He regretted that the media scrutinized the smuggling of minerals, notably diamonds, as a major contributor to Africa’s bloody conflicts, while little was reported on the proliferation of the continent’s weapons trade.
Praising Zambia’s “impressive macroeconomic and agricultural policies,” Mogae said that adequate roads as well as energy and communications infrastructure, were crucial in spurring and crystalizing economic development.
However, education and professional skills were the most important factors contributing to development, not only in Zambia but also in neighbouring Botswana, he added.
The private sector should be encouraged as the engine for economic development, Mogae said, while Zambia also had the capacity to produce food to feed the entire Southern African Development Community (SADC) region.
“Agriculture has the potential … to create wealth for Zambians and Batswanas,” he said.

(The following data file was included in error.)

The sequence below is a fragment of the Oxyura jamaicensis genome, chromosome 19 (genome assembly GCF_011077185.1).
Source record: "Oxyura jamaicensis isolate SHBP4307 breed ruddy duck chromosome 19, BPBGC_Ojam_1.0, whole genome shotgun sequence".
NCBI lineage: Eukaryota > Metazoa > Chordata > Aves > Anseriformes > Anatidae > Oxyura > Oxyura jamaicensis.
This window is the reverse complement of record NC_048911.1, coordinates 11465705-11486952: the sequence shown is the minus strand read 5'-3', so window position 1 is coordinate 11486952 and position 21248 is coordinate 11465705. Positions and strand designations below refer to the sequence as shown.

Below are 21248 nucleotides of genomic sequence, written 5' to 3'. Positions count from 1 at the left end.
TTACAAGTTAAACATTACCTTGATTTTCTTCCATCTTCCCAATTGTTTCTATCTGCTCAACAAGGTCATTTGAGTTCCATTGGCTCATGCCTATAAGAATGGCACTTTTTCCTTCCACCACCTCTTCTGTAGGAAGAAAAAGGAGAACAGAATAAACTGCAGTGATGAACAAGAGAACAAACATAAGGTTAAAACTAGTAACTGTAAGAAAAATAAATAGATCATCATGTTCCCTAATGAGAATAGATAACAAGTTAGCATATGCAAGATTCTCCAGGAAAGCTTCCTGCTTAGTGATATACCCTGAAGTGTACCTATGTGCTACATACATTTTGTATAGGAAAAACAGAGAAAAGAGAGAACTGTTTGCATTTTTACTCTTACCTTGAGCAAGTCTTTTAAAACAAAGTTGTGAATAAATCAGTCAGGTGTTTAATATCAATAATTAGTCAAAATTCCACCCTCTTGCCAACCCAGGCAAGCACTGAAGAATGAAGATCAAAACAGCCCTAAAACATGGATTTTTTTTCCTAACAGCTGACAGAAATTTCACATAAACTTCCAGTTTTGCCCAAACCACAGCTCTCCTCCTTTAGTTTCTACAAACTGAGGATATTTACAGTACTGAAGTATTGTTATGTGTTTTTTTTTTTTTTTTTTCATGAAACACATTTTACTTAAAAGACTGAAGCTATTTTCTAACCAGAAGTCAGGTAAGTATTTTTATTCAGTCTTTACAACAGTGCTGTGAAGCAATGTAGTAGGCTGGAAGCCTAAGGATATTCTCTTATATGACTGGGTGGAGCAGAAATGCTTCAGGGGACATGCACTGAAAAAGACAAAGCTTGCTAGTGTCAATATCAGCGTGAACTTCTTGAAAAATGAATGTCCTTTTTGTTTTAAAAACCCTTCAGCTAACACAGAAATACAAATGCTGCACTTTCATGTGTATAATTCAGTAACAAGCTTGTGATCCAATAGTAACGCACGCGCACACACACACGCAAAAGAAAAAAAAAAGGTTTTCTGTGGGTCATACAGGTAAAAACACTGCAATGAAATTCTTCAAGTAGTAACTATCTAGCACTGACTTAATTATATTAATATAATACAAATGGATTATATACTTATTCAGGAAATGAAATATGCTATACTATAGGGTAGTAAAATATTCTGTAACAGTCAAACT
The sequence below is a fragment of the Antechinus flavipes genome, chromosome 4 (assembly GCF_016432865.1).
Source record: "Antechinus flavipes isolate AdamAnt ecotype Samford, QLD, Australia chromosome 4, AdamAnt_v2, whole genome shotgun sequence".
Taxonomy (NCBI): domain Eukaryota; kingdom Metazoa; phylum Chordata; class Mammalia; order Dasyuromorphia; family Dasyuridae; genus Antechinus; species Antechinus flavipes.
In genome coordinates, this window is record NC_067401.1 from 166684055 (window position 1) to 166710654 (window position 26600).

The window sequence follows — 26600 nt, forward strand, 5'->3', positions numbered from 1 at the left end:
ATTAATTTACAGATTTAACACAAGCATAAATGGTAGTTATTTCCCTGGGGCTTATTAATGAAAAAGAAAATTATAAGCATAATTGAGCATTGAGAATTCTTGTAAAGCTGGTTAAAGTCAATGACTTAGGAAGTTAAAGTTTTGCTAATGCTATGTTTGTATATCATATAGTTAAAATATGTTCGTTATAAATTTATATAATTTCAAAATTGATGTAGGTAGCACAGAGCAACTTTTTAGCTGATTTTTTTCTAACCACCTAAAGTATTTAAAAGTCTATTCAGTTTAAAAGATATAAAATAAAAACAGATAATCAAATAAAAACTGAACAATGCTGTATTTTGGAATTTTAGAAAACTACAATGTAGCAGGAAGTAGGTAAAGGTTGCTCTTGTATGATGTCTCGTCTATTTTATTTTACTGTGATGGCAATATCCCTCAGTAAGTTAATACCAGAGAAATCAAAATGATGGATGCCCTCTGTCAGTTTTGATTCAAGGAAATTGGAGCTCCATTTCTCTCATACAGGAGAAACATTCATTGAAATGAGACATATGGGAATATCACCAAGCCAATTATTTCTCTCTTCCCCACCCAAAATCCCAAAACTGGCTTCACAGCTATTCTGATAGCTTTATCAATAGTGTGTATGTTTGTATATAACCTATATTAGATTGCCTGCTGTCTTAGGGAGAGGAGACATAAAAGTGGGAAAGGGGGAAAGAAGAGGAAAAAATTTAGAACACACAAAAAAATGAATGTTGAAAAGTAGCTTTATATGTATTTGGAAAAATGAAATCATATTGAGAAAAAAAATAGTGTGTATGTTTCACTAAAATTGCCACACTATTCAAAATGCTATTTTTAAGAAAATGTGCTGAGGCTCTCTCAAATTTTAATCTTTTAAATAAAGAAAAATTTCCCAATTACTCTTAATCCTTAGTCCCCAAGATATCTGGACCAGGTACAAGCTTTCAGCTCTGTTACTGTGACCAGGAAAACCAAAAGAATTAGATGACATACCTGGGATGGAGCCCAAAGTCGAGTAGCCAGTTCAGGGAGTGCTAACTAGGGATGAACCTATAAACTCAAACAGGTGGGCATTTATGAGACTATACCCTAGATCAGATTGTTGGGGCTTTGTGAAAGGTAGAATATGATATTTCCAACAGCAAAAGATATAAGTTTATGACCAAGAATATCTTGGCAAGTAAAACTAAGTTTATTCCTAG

Mogae also addressed the issue of economic empowerment as a [continue reading]
Media Institute of Southern Africa (Windhoek)
1 August 2007
Posted to the web 2 August 2007
“The Tswana Times” newspaper has accused the Botswana Telecommunications Corporation (BTC) of denying it advertising as a punishment for publishing an unfavourable report, entitled “Seretse Misled Batswana”, about the corporation on 16 March 2007.
According to “The Tswana Times” editor Sello Motseta the head of Public Relations and Communications, James Molosankwe, came to the newspaper’s offices before the story was published and demanded that it be shelved.